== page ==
Sanhedrin, Chapter Two, Mishnah Two



Mishnah two contains special rules regarding the king.


Mishnah Two

1)                     The king can neither judge nor be judged, he cannot testify and others cannot testify against him.

2)                     He may not perform halitzah, nor may others perform halitzah for his wife.

a)                                           He may not contract levirate marriage nor may his brothers contract levirate marriage with his wife.

i)                                                       Rabbi Judah says:  “If he wished to perform halitzah or to contract levirate marriage his memory is a blessing.”

ii)                                                      They said to him: “They should not listen to him.”

3)                     None may marry his widow.

a)                                           Rabbi Judah says:  “The king may marry the widow of a king, for so have we found it with David, who married the widow of Saul, as it says, “And I gave you my master’s house and my master’s wives into your embrace” (II Samuel 12:8).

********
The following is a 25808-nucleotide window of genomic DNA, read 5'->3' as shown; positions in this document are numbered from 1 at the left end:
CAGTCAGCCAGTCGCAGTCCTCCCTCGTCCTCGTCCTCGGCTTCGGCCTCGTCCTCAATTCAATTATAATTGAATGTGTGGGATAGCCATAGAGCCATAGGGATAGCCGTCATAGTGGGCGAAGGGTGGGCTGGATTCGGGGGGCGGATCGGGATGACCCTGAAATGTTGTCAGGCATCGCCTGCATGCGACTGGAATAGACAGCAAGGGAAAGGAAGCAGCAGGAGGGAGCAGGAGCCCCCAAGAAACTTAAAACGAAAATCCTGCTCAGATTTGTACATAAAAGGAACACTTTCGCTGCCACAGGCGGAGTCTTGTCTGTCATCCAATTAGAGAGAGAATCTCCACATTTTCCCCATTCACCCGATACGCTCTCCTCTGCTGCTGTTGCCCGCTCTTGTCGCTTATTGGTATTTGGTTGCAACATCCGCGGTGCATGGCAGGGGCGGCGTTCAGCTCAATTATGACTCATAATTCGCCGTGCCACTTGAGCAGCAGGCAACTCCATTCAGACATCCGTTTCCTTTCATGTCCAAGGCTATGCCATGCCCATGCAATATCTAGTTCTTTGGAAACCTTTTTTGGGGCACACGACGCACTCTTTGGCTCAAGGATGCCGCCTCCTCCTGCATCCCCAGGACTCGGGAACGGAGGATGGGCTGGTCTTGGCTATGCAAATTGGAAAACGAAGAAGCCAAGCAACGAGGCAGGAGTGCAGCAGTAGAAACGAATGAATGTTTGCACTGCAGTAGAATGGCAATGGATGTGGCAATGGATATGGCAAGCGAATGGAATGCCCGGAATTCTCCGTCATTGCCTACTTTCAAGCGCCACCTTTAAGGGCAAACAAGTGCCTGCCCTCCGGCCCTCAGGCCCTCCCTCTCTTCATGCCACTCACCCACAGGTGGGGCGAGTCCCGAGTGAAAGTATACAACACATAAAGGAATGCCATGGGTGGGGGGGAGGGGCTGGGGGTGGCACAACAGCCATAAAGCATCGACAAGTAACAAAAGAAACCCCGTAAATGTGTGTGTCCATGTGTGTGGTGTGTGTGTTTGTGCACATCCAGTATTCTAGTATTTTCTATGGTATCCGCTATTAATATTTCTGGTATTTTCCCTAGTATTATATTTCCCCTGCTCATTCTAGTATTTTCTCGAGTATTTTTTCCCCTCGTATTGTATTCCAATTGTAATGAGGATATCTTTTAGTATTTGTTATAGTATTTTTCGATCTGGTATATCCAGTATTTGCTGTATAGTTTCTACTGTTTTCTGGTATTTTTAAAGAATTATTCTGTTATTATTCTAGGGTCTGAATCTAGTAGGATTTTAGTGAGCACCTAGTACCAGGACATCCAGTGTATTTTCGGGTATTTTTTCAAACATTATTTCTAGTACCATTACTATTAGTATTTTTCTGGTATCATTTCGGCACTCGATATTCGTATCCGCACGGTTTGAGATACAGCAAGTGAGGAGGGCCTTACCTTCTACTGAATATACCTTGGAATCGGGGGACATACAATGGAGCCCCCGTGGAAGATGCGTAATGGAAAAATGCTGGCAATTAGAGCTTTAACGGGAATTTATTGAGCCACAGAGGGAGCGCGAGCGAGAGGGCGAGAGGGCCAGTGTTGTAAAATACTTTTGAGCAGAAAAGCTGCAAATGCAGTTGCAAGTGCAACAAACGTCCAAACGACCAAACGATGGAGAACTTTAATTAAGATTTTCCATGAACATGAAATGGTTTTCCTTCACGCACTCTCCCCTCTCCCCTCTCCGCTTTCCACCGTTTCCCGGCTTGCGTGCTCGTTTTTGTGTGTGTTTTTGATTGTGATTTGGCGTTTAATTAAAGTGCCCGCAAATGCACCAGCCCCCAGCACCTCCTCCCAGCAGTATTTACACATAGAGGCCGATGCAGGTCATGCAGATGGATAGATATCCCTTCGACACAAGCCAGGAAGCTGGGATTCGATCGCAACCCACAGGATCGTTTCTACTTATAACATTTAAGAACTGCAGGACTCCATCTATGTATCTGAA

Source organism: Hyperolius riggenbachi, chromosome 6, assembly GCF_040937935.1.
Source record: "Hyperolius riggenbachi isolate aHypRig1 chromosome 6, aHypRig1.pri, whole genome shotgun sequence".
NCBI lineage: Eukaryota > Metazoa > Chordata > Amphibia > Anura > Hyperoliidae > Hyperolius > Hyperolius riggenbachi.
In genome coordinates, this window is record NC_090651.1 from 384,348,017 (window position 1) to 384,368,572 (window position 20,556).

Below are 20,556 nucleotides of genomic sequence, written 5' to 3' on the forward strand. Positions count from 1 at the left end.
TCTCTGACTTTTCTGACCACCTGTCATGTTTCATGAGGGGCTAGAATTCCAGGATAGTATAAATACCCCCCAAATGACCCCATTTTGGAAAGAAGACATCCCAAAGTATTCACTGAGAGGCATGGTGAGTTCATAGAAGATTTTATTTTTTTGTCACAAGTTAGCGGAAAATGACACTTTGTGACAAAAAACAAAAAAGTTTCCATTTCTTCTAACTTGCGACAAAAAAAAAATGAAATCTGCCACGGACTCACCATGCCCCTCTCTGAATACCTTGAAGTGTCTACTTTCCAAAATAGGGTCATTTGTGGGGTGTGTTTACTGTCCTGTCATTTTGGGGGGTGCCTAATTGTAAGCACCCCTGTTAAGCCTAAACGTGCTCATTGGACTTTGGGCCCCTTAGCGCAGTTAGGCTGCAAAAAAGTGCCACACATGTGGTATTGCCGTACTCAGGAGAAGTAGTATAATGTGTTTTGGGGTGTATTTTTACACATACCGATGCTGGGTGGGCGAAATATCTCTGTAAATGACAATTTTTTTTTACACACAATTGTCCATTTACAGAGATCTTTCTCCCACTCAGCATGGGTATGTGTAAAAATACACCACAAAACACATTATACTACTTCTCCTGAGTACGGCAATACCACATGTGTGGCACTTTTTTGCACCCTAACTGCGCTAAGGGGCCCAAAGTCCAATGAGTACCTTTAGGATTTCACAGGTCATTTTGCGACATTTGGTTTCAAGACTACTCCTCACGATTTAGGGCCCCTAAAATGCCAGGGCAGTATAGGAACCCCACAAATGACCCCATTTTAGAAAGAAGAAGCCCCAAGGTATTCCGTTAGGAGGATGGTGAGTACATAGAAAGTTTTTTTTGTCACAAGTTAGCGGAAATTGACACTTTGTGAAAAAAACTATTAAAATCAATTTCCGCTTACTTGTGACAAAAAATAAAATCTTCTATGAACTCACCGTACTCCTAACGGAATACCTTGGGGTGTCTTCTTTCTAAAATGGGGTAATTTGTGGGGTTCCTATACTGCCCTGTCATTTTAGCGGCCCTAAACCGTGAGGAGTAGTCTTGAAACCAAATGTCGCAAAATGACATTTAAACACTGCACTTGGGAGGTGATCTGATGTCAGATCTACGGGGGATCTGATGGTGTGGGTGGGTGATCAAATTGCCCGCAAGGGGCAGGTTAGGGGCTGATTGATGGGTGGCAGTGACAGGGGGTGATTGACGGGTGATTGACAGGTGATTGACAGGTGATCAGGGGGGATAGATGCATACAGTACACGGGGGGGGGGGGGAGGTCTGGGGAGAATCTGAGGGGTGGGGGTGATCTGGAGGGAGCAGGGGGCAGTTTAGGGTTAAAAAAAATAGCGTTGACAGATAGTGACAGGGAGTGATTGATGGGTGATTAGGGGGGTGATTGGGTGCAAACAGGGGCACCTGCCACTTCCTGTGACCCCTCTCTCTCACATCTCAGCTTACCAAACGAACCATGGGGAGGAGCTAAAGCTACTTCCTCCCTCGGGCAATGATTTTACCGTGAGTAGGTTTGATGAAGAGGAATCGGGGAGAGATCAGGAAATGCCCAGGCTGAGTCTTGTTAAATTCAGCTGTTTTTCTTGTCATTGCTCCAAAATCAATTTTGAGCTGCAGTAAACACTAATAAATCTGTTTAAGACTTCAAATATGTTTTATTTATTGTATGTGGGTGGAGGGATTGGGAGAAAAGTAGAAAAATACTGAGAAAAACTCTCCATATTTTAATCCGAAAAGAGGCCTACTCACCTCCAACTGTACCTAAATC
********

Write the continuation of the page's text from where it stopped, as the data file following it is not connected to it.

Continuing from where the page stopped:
Section one:  The king cannot participate in the regular system of the court.  This is probably due to the fear that the king will threaten the existence of the court if a decision is not found in his favor.  Since he cannot be tried, it is not fitting to allow him to testify.  There is also an issue of honor at stake in this prohibition.  The king’s honor is not just an issue of personal concern but of national concern as well.  Forcing a king to participate in the legal system would, in the mind of the Mishnah, diminish his authority.

Section two:  The king also may not participate in the halitzah ceremony, since part of this ceremony is the woman spitting in front of the dead husband’s brother. This is obviously not respectful to a king.  It is also not a sign of respect for him to have to marry his dead brother’s widow (levirate marriage) in order to bring forth children under his brother’s name.  Since his widow may not remarry, his brothers do not perform halitzah for her or contract levirate marriage with her.

Rabbi Judah says that a king can perform halitzah and levirate marriage, and it is actually praiseworthy for him to do so (but not mandatory).  In other words, according to Rabbi Judah, a king is allowed to forgo his own honor.  According to those who respond to him, he is prohibited to do so.

Section three:  According to the first opinion, the widow of a king may not remarry, since this is disrespectful to the dead king.  However, Rabbi Judah finds precedent in David who married Saul’s widow, and therefore he allows all kings to marry other kings widows (this should remind us of MacBeth!).